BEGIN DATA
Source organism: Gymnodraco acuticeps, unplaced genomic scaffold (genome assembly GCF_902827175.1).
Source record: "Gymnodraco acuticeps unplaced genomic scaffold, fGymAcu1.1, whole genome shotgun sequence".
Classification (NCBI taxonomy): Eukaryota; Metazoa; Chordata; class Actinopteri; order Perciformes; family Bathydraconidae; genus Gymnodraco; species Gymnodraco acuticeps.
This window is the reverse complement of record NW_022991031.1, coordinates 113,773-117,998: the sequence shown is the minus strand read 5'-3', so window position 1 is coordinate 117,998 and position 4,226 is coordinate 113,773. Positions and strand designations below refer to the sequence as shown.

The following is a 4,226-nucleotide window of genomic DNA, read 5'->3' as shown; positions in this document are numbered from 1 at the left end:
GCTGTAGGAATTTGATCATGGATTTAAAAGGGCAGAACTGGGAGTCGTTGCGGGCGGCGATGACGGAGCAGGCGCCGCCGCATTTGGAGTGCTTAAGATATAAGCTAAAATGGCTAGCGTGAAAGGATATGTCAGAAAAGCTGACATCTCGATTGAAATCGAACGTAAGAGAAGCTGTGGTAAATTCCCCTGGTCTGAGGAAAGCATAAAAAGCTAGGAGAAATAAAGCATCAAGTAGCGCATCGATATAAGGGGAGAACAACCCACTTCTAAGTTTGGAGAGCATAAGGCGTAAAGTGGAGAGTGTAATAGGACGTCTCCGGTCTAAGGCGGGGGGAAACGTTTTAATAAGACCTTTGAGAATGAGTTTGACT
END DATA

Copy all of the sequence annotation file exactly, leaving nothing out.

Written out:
Source organism: Gymnodraco acuticeps, unplaced genomic scaffold (genome assembly GCF_902827175.1).
Source record: "Gymnodraco acuticeps unplaced genomic scaffold, fGymAcu1.1, whole genome shotgun sequence".
Classification (NCBI taxonomy): Eukaryota; Metazoa; Chordata; class Actinopteri; order Perciformes; family Bathydraconidae; genus Gymnodraco; species Gymnodraco acuticeps.
This window is the reverse complement of record NW_022991031.1, coordinates 113,773-117,998: the sequence shown is the minus strand read 5'-3', so window position 1 is coordinate 117,998 and position 4,226 is coordinate 113,773. Positions and strand designations below refer to the sequence as shown.

The following is a 4,226-nucleotide window of genomic DNA, read 5'->3' as shown; positions in this document are numbered from 1 at the left end:
GCTGTAGGAATTTGATCATGGATTTAAAAGGGCAGAACTGGGAGTCGTTGCGGGCGGCGATGACGGAGCAGGCGCCGCCGCATTTGGAGTGCTTAAGATATAAGCTAAAATGGCTAGCGTGAAAGGATATGTCAGAAAAGCTGACATCTCGATTGAAATCGAACGTAAGAGAAGCTGTGGTAAATTCCCCTGGTCTGAGGAAAGCATAAAAAGCTAGGAGAAATAAAGCATCAAGTAGCGCATCGATATAAGGGGAGAACAACCCACTTCTAAGTTTGGAGAGCATAAGGCGTAAAGTGGAGAGTGTAATAGGACGTCTCCGGTCTAAGGCGGGGGGAAACGTTTTAATAAGACCTTTGAGAATGAGTTTGACT